Thursday, March 10, 2016
Discovering the North-West Passage: The Four-Year Arctic Odyssey of HMS Investigator and the McClure Expedition, by Glenn M. Stein
paperback - my copy from the publisher, thanks!!
--also, my thanks to the people or algorithms at LibraryThing and the early reviewers' program for the opportunity to read this book.
April, 1853. While their ship is imprisoned in the Arctic ice at Mercy Bay, four men from HMS Investigator are hard at work "hacking out a final resting place" for a "departed shipmate." The captain of this vessel, Robert John Le Mesurier McClure, was speaking with the first lieutenant when suddenly they saw someone coming toward them from the entrance of the bay. The arrival of the newcomer saved the lives of McClure and his crew after what was indeed a hellish expedition that had started in 1850.
McClure, along with Collinson, commander of a second ship, HMS Enterprise, had been tasked with searching for any signs of the missing Franklin expedition, which had left England in 1845. It wasn't the first such expedition, but by the time McClure and Collinson were heading toward the Arctic, no one had yet discovered any clues as to the fate of the crews of the Erebus and the Terror. The Investigator and the Enterprise were supposed to have taken up the search and head into the ice together, since the Admiralty had decided that two ships would be safer than one alone, but McClure, a man driven by ambition, had other ideas, and decided to risk going alone. After all, finding the Northwest Passage was "the holy grail" of the time, and he saw an opportunity for future glory, fame and of course, the hefty reward that was being offered for doing so. Discovering the North-West Passage details the story of the outcome of McClure's ambition, which would ultimately land him in the same fate as the Franklin expedition by 1853, but thankfully for the crew, with a much better outcome. Obviously, there's so much more to this story than I'm describing here, including a horrendous plan McClure was planning to set into motion just before help arrived that really reveals just how far gone in his egomania he'd become, but I'll leave it for others to discover.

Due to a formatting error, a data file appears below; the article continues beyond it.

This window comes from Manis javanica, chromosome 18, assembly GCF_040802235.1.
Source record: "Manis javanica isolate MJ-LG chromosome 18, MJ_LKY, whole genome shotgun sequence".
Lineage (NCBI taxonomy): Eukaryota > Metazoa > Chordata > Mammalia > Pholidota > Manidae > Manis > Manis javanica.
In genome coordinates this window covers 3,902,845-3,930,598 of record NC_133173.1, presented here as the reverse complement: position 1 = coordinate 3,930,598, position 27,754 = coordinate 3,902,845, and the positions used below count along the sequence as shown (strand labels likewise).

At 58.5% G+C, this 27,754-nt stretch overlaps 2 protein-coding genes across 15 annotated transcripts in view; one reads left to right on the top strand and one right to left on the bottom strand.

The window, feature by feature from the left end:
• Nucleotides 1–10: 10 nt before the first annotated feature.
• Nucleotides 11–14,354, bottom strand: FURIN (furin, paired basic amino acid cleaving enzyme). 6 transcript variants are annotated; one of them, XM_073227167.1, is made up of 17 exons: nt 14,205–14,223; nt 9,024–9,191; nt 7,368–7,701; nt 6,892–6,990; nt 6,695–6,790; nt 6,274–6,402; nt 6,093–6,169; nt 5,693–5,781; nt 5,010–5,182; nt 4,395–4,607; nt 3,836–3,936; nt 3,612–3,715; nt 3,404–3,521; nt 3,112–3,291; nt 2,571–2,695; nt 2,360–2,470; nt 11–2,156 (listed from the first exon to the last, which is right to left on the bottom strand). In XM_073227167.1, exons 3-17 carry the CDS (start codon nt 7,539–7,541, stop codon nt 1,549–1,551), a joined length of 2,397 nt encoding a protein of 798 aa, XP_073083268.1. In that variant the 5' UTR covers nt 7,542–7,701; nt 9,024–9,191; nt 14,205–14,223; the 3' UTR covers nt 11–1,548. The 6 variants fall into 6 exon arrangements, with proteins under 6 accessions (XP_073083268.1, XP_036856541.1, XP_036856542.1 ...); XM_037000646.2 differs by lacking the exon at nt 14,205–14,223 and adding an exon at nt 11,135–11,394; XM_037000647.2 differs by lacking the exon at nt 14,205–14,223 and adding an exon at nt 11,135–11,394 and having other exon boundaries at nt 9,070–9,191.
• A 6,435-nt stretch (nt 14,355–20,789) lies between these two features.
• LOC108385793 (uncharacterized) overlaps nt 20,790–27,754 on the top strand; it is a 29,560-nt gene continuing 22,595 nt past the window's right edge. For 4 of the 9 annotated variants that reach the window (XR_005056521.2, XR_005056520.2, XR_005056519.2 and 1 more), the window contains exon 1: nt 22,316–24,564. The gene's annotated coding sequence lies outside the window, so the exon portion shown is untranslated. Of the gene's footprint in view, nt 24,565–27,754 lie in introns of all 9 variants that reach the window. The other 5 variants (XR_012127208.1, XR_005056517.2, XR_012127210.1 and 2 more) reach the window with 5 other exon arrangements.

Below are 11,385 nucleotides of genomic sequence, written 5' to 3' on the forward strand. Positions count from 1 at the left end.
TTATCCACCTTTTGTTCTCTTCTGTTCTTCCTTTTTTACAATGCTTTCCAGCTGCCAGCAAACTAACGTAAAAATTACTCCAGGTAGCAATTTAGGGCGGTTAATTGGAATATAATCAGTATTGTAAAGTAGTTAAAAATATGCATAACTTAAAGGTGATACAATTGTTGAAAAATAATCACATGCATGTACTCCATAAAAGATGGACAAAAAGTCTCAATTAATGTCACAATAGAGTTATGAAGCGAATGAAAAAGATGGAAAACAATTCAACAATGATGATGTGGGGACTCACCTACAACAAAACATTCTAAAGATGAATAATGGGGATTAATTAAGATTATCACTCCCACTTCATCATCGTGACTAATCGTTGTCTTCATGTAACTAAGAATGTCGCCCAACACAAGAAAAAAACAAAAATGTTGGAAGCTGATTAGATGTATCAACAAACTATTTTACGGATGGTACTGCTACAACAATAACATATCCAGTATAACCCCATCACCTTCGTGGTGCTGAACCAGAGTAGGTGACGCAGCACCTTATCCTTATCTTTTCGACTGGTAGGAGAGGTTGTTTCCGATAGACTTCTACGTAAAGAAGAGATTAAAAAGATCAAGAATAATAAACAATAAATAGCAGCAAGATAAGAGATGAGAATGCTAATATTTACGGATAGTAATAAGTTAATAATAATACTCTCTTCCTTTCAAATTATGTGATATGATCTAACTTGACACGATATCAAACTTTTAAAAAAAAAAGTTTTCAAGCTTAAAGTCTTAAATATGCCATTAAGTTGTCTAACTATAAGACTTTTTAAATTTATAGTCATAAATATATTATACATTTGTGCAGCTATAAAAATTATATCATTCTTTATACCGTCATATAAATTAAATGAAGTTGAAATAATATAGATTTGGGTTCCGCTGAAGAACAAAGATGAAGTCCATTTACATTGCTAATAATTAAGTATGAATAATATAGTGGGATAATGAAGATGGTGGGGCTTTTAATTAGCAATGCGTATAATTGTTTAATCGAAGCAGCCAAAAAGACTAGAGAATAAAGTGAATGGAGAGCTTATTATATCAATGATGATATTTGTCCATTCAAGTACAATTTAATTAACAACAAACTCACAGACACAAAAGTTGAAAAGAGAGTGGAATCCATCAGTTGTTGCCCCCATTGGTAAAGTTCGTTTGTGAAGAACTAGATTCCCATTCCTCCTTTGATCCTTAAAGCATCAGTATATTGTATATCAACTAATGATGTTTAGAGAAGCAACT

It is a fascinating story, to be sure. A look at the bibliography alone reveals close to 15 double-columned pages of source material, much of it primary sources that includes the journals of some of the crew. He also adds an entire appendix about these first-hand accounts. The idea a reader may walk away with is that McClure, who was a bit of an egomaniac, had ordered all of the crew who had kept an ongoing journal to turn their diaries over to him once rescue arrived, but these seem to have been destroyed when he realized that Investigator was going to be left behind in the ice. The surgeon, Armstrong, was the only one whose journal survived intact, and it is through his eyes that we get a good feel for what was really going on during the expedition, often countering the more rosy, untrue accounts given by McClure. However, at the same time, the wealth of documentation used by the author in presenting his absolutely riveting account does tend to become the book's own worst enemy -- there is so much minutiae to sift through and a lot of what I would consider unnecessary detail that tends to bog down an otherwise incredibly interesting and eye-opening account of another chapter in the history of polar exploration.
The author is an outstanding researcher and I can understand why he would want to include a great number of his more extraneous findings here, but when it comes right down to it, there has to be a time when a writer needs to hold back or at least let an editor help him out and this is one of those. Conversely, I was so wrapped up in the narrative that I quickly figured out what was important and what would add to my own knowledge, and what I could easily skim without losing the main flow. This is an account that by the time I'd finished reading, chilled me to the bone knowing what could have easily happened to these poor men who had already suffered enough had it not been for the arrival of salvation on that April day in 1853. Definitely recommended.